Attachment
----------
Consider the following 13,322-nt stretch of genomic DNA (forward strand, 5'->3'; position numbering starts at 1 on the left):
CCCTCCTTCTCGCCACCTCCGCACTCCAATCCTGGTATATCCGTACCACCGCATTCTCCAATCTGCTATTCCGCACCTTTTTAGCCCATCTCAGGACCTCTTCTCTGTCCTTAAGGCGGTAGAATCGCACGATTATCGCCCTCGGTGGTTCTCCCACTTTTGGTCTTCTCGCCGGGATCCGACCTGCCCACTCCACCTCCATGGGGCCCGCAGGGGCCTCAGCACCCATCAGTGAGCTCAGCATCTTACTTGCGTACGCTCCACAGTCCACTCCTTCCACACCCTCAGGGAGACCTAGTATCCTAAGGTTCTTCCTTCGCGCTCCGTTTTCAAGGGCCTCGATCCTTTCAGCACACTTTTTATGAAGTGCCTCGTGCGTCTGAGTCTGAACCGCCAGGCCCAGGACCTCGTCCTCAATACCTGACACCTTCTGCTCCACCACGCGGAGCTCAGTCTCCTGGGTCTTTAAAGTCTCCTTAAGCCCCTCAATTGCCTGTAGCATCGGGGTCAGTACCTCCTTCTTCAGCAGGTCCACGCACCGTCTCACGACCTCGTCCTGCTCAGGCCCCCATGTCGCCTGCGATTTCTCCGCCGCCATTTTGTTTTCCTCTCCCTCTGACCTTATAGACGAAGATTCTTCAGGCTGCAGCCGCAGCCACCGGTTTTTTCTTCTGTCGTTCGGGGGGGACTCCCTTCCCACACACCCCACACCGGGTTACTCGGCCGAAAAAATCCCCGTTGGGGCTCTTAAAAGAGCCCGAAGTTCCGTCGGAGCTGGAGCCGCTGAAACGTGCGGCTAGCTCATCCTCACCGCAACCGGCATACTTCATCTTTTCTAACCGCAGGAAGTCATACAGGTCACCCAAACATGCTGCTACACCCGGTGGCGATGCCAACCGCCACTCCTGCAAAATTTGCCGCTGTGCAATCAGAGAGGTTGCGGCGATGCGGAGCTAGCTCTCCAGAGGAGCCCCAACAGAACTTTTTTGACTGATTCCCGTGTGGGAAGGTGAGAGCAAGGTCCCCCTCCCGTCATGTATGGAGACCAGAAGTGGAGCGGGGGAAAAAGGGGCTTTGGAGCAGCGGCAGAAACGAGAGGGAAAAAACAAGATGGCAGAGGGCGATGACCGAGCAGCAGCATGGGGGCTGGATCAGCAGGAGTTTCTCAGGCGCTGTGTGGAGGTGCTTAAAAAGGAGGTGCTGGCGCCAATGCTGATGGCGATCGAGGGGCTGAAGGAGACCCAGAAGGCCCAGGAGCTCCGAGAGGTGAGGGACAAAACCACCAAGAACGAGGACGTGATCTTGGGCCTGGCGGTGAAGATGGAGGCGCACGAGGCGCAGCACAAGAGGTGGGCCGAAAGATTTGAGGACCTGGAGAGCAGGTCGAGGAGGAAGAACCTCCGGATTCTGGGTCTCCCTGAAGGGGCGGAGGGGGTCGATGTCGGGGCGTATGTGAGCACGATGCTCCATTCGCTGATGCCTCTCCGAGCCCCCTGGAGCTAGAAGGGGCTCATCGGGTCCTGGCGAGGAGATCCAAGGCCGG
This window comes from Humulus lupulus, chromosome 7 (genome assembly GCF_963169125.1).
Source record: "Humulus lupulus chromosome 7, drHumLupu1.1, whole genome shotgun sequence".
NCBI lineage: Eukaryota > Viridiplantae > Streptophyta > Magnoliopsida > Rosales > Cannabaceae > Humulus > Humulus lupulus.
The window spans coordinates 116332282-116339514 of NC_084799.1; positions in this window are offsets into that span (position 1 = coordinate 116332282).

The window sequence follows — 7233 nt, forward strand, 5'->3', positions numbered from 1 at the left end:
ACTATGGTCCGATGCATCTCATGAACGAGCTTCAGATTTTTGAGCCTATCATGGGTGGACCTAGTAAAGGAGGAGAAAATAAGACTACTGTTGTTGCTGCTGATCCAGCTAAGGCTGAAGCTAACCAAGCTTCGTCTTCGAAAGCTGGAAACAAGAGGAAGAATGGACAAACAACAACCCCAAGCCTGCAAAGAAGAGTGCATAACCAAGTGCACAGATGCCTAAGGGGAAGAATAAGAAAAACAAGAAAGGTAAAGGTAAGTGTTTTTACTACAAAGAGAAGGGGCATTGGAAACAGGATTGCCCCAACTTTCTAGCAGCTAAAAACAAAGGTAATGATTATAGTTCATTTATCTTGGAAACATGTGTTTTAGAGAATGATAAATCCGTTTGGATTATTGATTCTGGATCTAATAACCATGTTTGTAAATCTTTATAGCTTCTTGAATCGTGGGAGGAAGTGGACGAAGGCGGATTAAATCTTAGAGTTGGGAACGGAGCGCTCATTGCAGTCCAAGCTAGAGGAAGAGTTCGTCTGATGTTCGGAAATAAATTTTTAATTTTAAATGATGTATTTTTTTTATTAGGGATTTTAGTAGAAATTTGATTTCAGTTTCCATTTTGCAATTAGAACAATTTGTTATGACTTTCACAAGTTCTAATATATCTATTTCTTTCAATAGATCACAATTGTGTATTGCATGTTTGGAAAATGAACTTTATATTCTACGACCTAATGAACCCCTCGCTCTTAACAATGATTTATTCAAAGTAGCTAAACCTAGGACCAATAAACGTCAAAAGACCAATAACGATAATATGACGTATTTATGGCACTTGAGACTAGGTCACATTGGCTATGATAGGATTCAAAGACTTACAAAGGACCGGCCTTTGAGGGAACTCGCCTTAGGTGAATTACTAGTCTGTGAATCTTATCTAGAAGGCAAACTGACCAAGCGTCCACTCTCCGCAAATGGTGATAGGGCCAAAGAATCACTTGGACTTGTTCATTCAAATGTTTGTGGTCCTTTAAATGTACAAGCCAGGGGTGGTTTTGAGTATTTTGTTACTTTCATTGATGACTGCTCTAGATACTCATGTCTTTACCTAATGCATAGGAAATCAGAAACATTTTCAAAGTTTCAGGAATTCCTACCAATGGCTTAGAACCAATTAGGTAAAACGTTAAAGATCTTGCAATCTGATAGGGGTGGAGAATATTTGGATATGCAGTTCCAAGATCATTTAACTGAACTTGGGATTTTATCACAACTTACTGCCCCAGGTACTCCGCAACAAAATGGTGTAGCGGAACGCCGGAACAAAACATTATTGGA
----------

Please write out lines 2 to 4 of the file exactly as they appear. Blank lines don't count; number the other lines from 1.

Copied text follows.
CCCTCCTTCTCGCCACCTCCGCACTCCAATCCTGGTATATCCGTACCACCGCATTCTCCAATCTGCTATTCCGCACCTTTTTAGCCCATCTCAGGACCTCTTCTCTGTCCTTAAGGCGGTAGAATCGCACGATTATCGCCCTCGGTGGTTCTCCCACTTTTGGTCTTCTCGCCGGGATCCGACCTGCCCACTCCACCTCCATGGGGCCCGCAGGGGCCTCAGCACCCATCAGTGAGCTCAGCATCTTACTTGCGTACGCTCCACAGTCCACTCCTTCCACACCCTCAGGGAGACCTAGTATCCTAAGGTTCTTCCTTCGCGCTCCGTTTTCAAGGGCCTCGATCCTTTCAGCACACTTTTTATGAAGTGCCTCGTGCGTCTGAGTCTGAACCGCCAGGCCCAGGACCTCGTCCTCAATACCTGACACCTTCTGCTCCACCACGCGGAGCTCAGTCTCCTGGGTCTTTAAAGTCTCCTTAAGCCCCTCAATTGCCTGTAGCATCGGGGTCAGTACCTCCTTCTTCAGCAGGTCCACGCACCGTCTCACGACCTCGTCCTGCTCAGGCCCCCATGTCGCCTGCGATTTCTCCGCCGCCATTTTGTTTTCCTCTCCCTCTGACCTTATAGACGAAGATTCTTCAGGCTGCAGCCGCAGCCACCGGTTTTTTCTTCTGTCGTTCGGGGGGGACTCCCTTCCCACACACCCCACACCGGGTTACTCGGCCGAAAAAATCCCCGTTGGGGCTCTTAAAAGAGCCCGAAGTTCCGTCGGAGCTGGAGCCGCTGAAACGTGCGGCTAGCTCATCCTCACCGCAACCGGCATACTTCATCTTTTCTAACCGCAGGAAGTCATACAGGTCACCCAAACATGCTGCTACACCCGGTGGCGATGCCAACCGCCACTCCTGCAAAATTTGCCGCTGTGCAATCAGAGAGGTTGCGGCGATGCGGAGCTAGCTCTCCAGAGGAGCCCCAACAGAACTTTTTTGACTGATTCCCGTGTGGGAAGGTGAGAGCAAGGTCCCCCTCCCGTCATGTATGGAGACCAGAAGTGGAGCGGGGGAAAAAGGGGCTTTGGAGCAGCGGCAGAAACGAGAGGGAAAAAACAAGATGGCAGAGGGCGATGACCGAGCAGCAGCATGGGGGCTGGATCAGCAGGAGTTTCTCAGGCGCTGTGTGGAGGTGCTTAAAAAGGAGGTGCTGGCGCCAATGCTGATGGCGATCGAGGGGCTGAAGGAGACCCAGAAGGCCCAGGAGCTCCGAGAGGTGAGGGACAAAACCACCAAGAACGAGGACGTGATCTTGGGCCTGGCGGTGAAGATGGAGGCGCACGAGGCGCAGCACAAGAGGTGGGCCGAAAGATTTGAGGACCTGGAGAGCAGGTCGAGGAGGAAGAACCTCCGGATTCTGGGTCTCCCTGAAGGGGCGGAGGGGGTCGATGTCGGGGCGTATGTGAGCACGATGCTCCATTCGCTGATGCCTCTCCGAGCCCCCTGGAGCTAGAAGGGGCTCATCGGGTCCTGGCGAGGAGATCCAAGGCCGG
This window comes from Humulus lupulus, chromosome 7 (genome assembly GCF_963169125.1).
Source record: "Humulus lupulus chromosome 7, drHumLupu1.1, whole genome shotgun sequence".